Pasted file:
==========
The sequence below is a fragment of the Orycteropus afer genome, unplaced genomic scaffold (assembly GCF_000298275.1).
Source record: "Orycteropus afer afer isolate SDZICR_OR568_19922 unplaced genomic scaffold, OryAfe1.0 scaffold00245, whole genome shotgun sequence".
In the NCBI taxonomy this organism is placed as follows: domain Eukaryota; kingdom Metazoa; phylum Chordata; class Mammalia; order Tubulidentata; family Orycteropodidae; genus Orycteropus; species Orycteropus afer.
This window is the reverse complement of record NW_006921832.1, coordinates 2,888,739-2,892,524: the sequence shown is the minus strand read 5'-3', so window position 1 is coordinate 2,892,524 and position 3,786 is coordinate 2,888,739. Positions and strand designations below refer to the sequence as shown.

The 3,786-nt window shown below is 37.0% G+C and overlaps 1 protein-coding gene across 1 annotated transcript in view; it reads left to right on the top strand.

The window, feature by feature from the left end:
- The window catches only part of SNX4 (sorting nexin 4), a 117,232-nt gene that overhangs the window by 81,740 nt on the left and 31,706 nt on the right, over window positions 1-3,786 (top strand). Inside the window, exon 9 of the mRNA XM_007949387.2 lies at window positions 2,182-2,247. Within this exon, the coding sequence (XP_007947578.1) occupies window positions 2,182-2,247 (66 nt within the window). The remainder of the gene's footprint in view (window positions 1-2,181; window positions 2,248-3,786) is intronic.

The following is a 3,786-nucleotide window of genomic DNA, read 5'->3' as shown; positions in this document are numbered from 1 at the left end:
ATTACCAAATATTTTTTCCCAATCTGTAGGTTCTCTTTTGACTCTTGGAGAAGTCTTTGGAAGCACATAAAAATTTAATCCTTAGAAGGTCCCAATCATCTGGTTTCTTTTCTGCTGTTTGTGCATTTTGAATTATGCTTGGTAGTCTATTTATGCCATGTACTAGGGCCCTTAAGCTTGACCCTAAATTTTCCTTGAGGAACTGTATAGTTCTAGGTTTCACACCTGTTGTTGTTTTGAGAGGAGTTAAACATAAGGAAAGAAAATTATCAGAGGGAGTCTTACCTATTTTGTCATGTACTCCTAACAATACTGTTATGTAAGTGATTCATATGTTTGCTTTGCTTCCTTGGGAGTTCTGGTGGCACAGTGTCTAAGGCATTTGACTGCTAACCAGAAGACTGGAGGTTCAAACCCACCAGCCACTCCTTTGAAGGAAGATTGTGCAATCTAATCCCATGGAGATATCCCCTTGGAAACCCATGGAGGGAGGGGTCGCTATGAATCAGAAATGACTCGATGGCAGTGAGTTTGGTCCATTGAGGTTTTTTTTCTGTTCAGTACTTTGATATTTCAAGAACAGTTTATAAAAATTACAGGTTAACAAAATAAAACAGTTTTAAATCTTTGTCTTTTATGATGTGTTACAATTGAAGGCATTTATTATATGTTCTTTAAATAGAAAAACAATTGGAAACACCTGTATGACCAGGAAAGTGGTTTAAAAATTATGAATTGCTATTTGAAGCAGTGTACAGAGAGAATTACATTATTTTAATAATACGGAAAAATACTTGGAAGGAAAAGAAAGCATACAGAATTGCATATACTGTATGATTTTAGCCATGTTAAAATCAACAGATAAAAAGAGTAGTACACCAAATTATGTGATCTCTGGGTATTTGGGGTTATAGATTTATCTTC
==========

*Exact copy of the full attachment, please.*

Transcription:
The sequence below is a fragment of the Orycteropus afer genome, unplaced genomic scaffold (assembly GCF_000298275.1).
Source record: "Orycteropus afer afer isolate SDZICR_OR568_19922 unplaced genomic scaffold, OryAfe1.0 scaffold00245, whole genome shotgun sequence".
In the NCBI taxonomy this organism is placed as follows: domain Eukaryota; kingdom Metazoa; phylum Chordata; class Mammalia; order Tubulidentata; family Orycteropodidae; genus Orycteropus; species Orycteropus afer.
This window is the reverse complement of record NW_006921832.1, coordinates 2,888,739-2,892,524: the sequence shown is the minus strand read 5'-3', so window position 1 is coordinate 2,892,524 and position 3,786 is coordinate 2,888,739. Positions and strand designations below refer to the sequence as shown.

The 3,786-nt window shown below is 37.0% G+C and overlaps 1 protein-coding gene across 1 annotated transcript in view; it reads left to right on the top strand.

The window, feature by feature from the left end:
- The window catches only part of SNX4 (sorting nexin 4), a 117,232-nt gene that overhangs the window by 81,740 nt on the left and 31,706 nt on the right, over window positions 1-3,786 (top strand). Inside the window, exon 9 of the mRNA XM_007949387.2 lies at window positions 2,182-2,247. Within this exon, the coding sequence (XP_007947578.1) occupies window positions 2,182-2,247 (66 nt within the window). The remainder of the gene's footprint in view (window positions 1-2,181; window positions 2,248-3,786) is intronic.

The following is a 3,786-nucleotide window of genomic DNA, read 5'->3' as shown; positions in this document are numbered from 1 at the left end:
ATTACCAAATATTTTTTCCCAATCTGTAGGTTCTCTTTTGACTCTTGGAGAAGTCTTTGGAAGCACATAAAAATTTAATCCTTAGAAGGTCCCAATCATCTGGTTTCTTTTCTGCTGTTTGTGCATTTTGAATTATGCTTGGTAGTCTATTTATGCCATGTACTAGGGCCCTTAAGCTTGACCCTAAATTTTCCTTGAGGAACTGTATAGTTCTAGGTTTCACACCTGTTGTTGTTTTGAGAGGAGTTAAACATAAGGAAAGAAAATTATCAGAGGGAGTCTTACCTATTTTGTCATGTACTCCTAACAATACTGTTATGTAAGTGATTCATATGTTTGCTTTGCTTCCTTGGGAGTTCTGGTGGCACAGTGTCTAAGGCATTTGACTGCTAACCAGAAGACTGGAGGTTCAAACCCACCAGCCACTCCTTTGAAGGAAGATTGTGCAATCTAATCCCATGGAGATATCCCCTTGGAAACCCATGGAGGGAGGGGTCGCTATGAATCAGAAATGACTCGATGGCAGTGAGTTTGGTCCATTGAGGTTTTTTTTCTGTTCAGTACTTTGATATTTCAAGAACAGTTTATAAAAATTACAGGTTAACAAAATAAAACAGTTTTAAATCTTTGTCTTTTATGATGTGTTACAATTGAAGGCATTTATTATATGTTCTTTAAATAGAAAAACAATTGGAAACACCTGTATGACCAGGAAAGTGGTTTAAAAATTATGAATTGCTATTTGAAGCAGTGTACAGAGAGAATTACATTATTTTAATAATACGGAAAAATACTTGGAAGGAAAAGAAAGCATACAGAATTGCATATACTGTATGATTTTAGCCATGTTAAAATCAACAGATAAAAAGAGTAGTACACCAAATTATGTGATCTCTGGGTATTTGGGGTTATAGATTTATCTTC